Toby relished the attention from a group of students who gathered around him. One of them, Erin Vestecka, a senior who lives in Loveland, let out a shriek when she entered the room where Toby prowled on a table. He hopped on her lap as soon as she sat down. Vestecka had a long day on campus, away from her own cat, and needed a little feline time.

“I can feel the happiness chemicals flooding through my body,” Vestecka said as she cuddled with Toby.

Toby and his owner, Antonella Torres Peralta, are just as grateful for the program as Toby’s fan club. Torres Peralta had to teach him a few things, but he took to a leash and many other tricks right away. She believes Toby loves the stimulation from the events.

“He’s a little too smart for a cat,” Torres Peralta says. “I wanted more for him. He’s definitely more gentle now. He would never bite a stranger, but he was biting me, I think because he was bored. He doesn’t bite now.”

Yesenia Enriquez and Anna Higgins with Rosie.
Photo by Jordan Secher.

Animals as therapy

Trained animals have been known to help abused kids talk about the horrible things they’ve experienced, and they’ve helped sooth victims through some of the worst events of our time. Dogs, for instance, can provide comfort to those who’ve experienced school shootings.

Therapists also use animals to help patients who struggle with anxiety, depression and loneliness. Some are trained to spend time with hospice patients. College students are at a higher risk of becoming depressed, according to HABIC, and the regular visits they receive from therapy dogs help stave it off. Some students have shared with the organization that their dogs were the only thing getting them out of bed.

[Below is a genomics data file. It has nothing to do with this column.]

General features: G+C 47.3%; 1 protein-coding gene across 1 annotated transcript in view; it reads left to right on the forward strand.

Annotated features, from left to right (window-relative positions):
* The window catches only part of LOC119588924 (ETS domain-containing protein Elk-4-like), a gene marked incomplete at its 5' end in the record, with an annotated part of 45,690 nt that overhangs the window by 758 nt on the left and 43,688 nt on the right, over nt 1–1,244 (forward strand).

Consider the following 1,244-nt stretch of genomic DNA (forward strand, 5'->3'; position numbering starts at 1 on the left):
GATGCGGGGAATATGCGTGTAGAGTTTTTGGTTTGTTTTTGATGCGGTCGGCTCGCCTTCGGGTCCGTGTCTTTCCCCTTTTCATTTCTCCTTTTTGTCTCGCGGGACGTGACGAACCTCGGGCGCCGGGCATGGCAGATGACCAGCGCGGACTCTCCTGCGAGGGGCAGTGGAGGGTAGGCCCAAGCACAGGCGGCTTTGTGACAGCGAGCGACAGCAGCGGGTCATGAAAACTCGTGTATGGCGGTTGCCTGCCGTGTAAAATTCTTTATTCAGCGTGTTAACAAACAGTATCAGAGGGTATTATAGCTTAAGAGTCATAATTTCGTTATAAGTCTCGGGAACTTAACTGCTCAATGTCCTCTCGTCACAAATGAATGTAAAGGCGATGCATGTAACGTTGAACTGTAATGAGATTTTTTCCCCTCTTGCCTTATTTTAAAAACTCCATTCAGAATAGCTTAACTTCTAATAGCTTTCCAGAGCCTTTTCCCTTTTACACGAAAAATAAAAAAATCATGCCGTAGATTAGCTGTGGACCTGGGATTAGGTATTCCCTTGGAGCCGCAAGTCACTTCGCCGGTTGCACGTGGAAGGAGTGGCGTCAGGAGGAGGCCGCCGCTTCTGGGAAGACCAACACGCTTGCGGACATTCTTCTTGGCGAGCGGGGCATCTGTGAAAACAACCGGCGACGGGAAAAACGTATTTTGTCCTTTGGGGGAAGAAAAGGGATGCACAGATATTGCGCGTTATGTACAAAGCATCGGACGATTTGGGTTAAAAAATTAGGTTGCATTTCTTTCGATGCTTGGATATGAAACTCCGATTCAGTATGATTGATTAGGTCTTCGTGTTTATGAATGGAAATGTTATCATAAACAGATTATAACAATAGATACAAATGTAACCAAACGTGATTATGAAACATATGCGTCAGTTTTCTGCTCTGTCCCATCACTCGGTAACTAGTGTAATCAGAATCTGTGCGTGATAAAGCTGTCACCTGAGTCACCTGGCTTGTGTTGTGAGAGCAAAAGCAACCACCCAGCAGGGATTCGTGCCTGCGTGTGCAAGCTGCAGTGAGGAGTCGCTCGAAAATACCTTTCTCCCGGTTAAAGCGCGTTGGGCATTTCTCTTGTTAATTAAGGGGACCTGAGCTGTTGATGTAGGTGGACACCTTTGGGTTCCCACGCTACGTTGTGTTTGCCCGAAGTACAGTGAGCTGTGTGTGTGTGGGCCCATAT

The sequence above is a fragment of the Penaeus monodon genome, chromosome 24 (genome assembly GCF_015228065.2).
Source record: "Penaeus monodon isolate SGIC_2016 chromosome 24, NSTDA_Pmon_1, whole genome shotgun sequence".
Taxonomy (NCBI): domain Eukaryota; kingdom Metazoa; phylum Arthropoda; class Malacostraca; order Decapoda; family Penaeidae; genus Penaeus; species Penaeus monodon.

HABIC recently fought hard to bring their animals back to hospitals, and as of last fall, they were finally allowed back in patients’ rooms again. Hospitals had concerns after the COVID-19 pandemic and were some of the last to welcome pets and their handlers back into their facilities, even when nurses and doctors desperately needed the few minutes they spent in the lobby with the therapy dogs during the worst parts of the pandemic.

Now HABIC has more than 150 human-animal teams that visit hospitals, nursing homes, trauma sites and schools. They help patients physically and mentally (even brushing a dog is therapeutic for both parties), and they teach students about confidence, empathy and forming attachments. The organization trains volunteers to handle the animals and even offers a graduation certificate for students studying to become therapists who want to use animals in therapy.

The dogs do get perks. Local Girl Scout troops make snuffle mats (a mat with strips of fabric that encourage dogs to scrounge and sniff) to help them decompress after a session in the same way that students play Fortnite after school. But they don’t always seem to need them.

As the hour wrapped up, a student walked up to Hageseth and asked to pet Gyp. She sat on the grass, and Gyp was already in her lap.

“This isn’t a job,” Hageseth says. “This is fun.”